Day after day the war on Iraq takes the lives of our young American troops. One of those has a name and face to me. Earlier tonight I found out that one of my former students, Kenny, died overseas in Iraq. I've had a lot of students join the military over the years, and there was a particular group of wild young'uns who made the decision to go not long after we went to war. They came to school their senior year and proclaimed they were all going. I was impressed with their maturity, duty, and sense of patriotism.
I can't say that I haven't been dreading the day that I found out that I lost "one of my kids" to the war. I have thought about it a lot because right now there are quite a few of them overseas. Half expecting that it was going to happen sooner or later doesn't make it feel any better, though. I'm heart-broken and weepy like he was more than just some kid who was in my class.
He was more than just some kid in my class. Before moving to the city, I lived in a teeny, tiny town and taught at a high school that only had about 200 students. I taught all of the students for first two years of their high school careers, but after that it wasn't like I forgot them. We teachers worked as a team to help raise these kids, and we were a constant presence in their lives. As the yearbook advisor, I was everywhere capturing everything on film. (My staff members were often also involved in the activities that needed photos taken.) I was there on the football field with them. I was on the dance floor at prom. I was there pinning on their flowers and straightening their caps at graduation. Sometimes I felt like a mom--or at least an auntie.
Kenny will forever be in my mind as that nice guy whom everyone liked. He was an average student, but a good athlete. He always had a smile, and the one I'll remember the most is the one with braces. And with freckles. And a ball cap that I'm sure I had to continually remind him to remove in class. I remember him in some sort of jersey or school athletic wear. Sports were a big deal at our school, and a lot of the students' wardrobes mainly consisted of black and gray clothing with our mascot and school name.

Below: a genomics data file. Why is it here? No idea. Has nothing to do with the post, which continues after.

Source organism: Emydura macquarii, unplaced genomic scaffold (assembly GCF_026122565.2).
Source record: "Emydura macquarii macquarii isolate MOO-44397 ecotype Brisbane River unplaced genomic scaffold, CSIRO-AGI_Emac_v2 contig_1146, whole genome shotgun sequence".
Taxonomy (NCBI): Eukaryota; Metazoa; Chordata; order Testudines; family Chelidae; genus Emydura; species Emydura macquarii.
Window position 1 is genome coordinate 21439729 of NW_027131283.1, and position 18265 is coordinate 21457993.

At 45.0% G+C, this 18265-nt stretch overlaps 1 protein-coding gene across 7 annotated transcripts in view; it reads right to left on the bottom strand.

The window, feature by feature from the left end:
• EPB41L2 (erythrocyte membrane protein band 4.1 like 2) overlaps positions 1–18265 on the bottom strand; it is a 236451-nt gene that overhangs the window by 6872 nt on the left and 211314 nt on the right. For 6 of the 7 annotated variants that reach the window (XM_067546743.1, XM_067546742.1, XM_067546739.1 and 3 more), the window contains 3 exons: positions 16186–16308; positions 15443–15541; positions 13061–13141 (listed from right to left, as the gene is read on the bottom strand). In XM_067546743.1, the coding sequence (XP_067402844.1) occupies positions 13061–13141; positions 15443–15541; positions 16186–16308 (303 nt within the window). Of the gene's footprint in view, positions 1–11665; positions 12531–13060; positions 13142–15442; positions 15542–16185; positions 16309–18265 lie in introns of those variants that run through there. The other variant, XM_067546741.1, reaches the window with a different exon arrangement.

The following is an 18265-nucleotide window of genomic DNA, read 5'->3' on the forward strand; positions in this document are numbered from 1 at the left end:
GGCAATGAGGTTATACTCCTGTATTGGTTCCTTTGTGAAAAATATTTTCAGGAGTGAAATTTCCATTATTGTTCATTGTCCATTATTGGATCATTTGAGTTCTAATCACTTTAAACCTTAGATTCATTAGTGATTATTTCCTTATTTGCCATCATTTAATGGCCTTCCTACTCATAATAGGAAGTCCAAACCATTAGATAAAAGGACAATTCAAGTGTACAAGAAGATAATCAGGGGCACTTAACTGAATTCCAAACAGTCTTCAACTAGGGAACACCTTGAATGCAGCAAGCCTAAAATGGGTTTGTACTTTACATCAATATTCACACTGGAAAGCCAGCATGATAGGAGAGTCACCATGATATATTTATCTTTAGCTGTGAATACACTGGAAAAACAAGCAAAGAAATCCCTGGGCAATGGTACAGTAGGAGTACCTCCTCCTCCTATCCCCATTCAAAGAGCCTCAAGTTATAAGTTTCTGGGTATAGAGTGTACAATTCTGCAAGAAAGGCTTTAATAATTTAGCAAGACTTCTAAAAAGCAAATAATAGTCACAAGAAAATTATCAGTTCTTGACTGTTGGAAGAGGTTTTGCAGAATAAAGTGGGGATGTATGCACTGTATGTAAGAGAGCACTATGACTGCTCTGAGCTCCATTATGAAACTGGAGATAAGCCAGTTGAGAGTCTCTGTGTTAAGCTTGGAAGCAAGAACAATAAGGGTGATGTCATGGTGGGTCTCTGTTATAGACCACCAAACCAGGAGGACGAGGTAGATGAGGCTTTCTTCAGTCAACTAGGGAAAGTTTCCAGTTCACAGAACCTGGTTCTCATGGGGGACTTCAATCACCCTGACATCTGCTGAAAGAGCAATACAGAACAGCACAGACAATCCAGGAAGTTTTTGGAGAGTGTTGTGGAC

I had seen him since he went into the military. The first time I was so surprised that he was so fit and trim. I hadn't though of him as fat or even pudgy, but with some boot camp training, he came home for a visit standing tall and looking lean. He looked like a man. He acted like a man. How quickly the military matures them!
And I'm sure duty in Iraq matured him even more. There are some pictures of him on his Myspace page, all dressed in his gear, looking like the original bad-ass GI Joe. He looks serious, but healthy. And to me, he still looks young.
And he will always be young, as he was barely 21-years-old.
My heart is so full, yet so broken. Spilling. I'm so damn proud of the man he became, but just deeply saddened that he didn't live too many years walking as that brave, honorable man.